By Mark Sultana, BirdLife Malta CEO

Malta is an island in the middle of the Mediterranean Sea. Its strategic position was always appreciated by war strategists, economists, peacemakers, traders, and the likes since the link between Europe and Africa was crucial for their missions. This train of thought works the same with nature and more evidently with bird migration. For birds migrating between the two continents twice a year, the islands of Malta and Gozo are priceless resting spots and refuelling depots before they continue with their journey. Unfortunately for many birds, the price is too high!

While in the past killing a bird for food was a necessity, the need for man to hunt for food decreased drastically as the country’s economy gained strength, especially after the war. The practice of hunting then became a trigger-happy activity that brought misery to the various species of birds that visited the islands, often ending up stuffed in mounted collections in private houses.  The country developed further and in view of protecting wildlife, laws began to be designed. Up until Malta joined the European Union, these laws kept on improving with the aim of becoming in line with the EU Birds and Habitats Directives.

During the past 30 years, significant improvement has been observed and illegal hunting started to decrease. The statistics and trends show that although there were spikes during the seasons prior to general elections, the trend was still on the decrease. There was always the feeling that enforcement is always diluted prior to general elections and this gave way to the spikes of increased illegal hunting incidents. In fact, 30 years ago we would be talking about hundreds of protected birds killed every year solely from the confinements of Buskett, a bird sanctuary. 

With improved legislation, harsher penalties and a more evident presence in the countryside mainly by NGOs like BirdLife Malta and the Committee Against Bird Slaughter (CABS) that monitor the hunting situation, working closely with the police and collecting evidence of illegalities, the hunter today knows he needs to be careful. The real reason for the reduction of illegalities is purely that of the fear of being caught and not the understanding of the conservation value why certain birds are huntable while others are protected. I have no intention of generalising and I am sure there are hunters who understand this concept but unfortunately, the majority would still shoot at a protected bird if they feel that they can get away with it.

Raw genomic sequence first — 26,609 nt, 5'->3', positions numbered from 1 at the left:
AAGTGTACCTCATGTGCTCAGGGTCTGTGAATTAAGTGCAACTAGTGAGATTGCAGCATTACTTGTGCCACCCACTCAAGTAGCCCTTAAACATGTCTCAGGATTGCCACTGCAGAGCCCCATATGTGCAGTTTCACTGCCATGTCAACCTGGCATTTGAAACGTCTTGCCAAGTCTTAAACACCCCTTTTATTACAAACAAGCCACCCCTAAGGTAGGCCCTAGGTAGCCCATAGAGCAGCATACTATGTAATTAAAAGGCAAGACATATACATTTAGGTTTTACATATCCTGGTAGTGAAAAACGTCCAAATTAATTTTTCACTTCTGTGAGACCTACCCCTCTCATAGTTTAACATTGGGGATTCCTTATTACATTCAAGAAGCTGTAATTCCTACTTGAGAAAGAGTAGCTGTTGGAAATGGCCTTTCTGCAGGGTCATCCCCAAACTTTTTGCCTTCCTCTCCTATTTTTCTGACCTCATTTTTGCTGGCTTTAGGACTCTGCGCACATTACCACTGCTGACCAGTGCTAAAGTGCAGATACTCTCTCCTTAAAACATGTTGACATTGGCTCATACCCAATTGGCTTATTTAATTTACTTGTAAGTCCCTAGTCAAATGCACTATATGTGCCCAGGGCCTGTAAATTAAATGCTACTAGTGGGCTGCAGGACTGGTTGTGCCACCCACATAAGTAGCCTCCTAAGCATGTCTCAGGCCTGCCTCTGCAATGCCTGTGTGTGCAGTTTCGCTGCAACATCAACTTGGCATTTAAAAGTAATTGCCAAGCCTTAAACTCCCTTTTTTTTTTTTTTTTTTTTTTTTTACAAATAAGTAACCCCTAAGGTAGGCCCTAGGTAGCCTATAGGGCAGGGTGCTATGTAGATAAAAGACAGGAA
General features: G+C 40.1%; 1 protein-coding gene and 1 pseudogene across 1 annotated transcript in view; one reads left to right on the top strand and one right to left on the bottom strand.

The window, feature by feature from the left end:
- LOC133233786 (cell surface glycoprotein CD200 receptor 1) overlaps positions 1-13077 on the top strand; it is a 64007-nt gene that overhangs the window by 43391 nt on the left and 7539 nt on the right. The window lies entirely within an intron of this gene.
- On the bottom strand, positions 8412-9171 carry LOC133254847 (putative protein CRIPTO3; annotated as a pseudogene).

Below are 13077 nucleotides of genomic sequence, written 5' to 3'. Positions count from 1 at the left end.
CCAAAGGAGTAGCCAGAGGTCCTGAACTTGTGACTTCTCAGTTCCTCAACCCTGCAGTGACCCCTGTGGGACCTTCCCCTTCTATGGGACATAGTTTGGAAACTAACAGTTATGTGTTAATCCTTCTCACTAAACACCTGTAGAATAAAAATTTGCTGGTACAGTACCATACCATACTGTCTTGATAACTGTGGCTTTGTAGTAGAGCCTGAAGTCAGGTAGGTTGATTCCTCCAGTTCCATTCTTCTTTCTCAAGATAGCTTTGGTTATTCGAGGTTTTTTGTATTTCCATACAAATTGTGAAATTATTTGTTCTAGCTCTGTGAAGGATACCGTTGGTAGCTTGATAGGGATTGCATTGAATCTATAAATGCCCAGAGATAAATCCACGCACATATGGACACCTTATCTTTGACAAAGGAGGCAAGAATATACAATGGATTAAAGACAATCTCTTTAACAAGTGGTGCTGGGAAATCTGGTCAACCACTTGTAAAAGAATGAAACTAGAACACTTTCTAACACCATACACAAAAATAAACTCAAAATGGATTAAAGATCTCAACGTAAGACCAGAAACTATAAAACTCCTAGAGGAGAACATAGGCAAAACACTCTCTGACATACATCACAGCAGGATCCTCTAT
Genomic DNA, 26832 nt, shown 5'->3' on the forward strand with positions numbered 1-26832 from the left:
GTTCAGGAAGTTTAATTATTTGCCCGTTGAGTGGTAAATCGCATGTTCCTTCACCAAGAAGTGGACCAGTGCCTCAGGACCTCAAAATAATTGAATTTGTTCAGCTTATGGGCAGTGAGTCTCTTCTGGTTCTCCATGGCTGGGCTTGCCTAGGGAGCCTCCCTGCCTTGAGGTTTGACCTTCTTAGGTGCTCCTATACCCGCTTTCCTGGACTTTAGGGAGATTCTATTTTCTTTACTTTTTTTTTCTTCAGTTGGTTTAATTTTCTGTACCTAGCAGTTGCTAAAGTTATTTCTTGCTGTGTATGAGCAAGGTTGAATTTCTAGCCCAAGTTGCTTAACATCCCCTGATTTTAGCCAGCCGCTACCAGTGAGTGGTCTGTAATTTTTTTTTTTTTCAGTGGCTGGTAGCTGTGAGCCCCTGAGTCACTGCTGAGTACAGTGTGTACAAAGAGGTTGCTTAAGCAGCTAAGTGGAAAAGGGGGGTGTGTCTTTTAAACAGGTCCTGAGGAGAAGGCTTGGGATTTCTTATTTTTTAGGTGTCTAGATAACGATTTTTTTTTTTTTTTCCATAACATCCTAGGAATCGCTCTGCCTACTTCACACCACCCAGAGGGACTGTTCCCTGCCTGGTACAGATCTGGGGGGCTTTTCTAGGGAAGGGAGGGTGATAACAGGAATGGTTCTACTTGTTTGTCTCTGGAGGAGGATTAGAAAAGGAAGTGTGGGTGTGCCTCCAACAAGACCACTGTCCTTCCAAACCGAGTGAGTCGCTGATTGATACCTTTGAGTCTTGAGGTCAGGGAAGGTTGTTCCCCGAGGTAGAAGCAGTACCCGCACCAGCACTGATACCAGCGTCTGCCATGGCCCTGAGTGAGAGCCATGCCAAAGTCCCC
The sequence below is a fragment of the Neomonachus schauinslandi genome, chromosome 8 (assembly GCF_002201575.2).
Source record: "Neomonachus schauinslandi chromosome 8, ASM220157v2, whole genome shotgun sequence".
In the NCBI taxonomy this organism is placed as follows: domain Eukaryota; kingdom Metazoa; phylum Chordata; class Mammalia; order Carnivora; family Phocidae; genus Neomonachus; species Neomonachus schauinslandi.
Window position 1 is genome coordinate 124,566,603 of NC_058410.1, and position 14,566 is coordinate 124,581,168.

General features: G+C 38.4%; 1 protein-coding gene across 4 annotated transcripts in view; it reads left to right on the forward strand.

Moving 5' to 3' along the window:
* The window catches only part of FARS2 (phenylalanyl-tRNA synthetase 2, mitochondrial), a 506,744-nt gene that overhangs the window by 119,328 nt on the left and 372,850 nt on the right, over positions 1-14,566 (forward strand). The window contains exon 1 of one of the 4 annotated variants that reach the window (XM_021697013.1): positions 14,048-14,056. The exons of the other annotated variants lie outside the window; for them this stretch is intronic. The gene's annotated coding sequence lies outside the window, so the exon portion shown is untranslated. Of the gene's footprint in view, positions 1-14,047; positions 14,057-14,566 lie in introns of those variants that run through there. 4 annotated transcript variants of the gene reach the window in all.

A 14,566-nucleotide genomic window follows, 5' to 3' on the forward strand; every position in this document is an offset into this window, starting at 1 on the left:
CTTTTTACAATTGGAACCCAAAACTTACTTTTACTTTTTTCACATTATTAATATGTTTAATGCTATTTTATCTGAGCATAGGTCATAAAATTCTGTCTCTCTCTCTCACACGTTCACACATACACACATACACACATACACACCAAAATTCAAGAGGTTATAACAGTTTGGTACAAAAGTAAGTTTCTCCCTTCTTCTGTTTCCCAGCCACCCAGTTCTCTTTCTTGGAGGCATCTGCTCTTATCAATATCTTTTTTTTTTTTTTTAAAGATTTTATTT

In the past six years, we started seeing an upward trend in illegalities. Up until the date I am writing this, we have had 81 protected birds shot compared to last year’s full-year total of 82. Last year was the worst in five years and it is now clear that 2018 will be even worse. This is a record that no one should be proud of and a worrying situation indeed. And we need to keep in mind that the figures I quote are only a few casualties that were found and taken to the vet who concluded that the bird was shot. It’s almost as important to keep in mind that not all protected birds that are illegally aimed at are hit, and from those that are hit, not all suffer injuries that prevent them from flying on, leaving them to possibly die at the sea, never being found. Those that suffer an immediate death are all collected by the hunters who shot them while those that fly on and die elsewhere in our countryside, are hard to find except a few, and these are the 81 I mention. Hence you can easily understand that illegal hunting is more rampant. 

BirdLife Malta believes that for an improvement of the situation the Government needs to re-evaluate the bird protection laws, mainly those that were recently changed to make sure they are enforceable laws. New measures in controlling hunting at sea and taxidermy are also very important while re-visiting the dates and times of the hunting open seasons is also relevant at this stage. This will allow law enforcement to be more efficient, however, the enforcement body – the Administrative Law Enforcement (ALE) unit of the police force – needs to also be heavily restructured. This should be transformed into a Wildlife Crime Unit that not only caters for hunting and trapping laws but any other law that protects wildlife. This unit would solely focus only on wildlife crime and should be well equipped with vetted human resources from the police force. Specialist training is also necessary and we are convinced that this unit would be a proud section that can bring a difference to how environment law enforcement is tackled. 

Finally, we need the Government and Members of Parliament to have the spine to talk about this issue without any fear. These are illegalities that we are mentioning here and no lobby or person should go against the understanding that this situation is not acceptable and needs to be tackled. No one is asking for the end of hunting in Malta and when considering that there are 40 huntable species in five whole months in autumn and winter, the cliché hideaway comment of “we need to find a balance” fizzles out. My hope is that our proposals are taken seriously by the Government to finally start curbing illegalities. We will remain critical of the Government but still open to working closely with it too as we have always done. Our advice and suggestions are for the benefit of the common good and based on facts and science.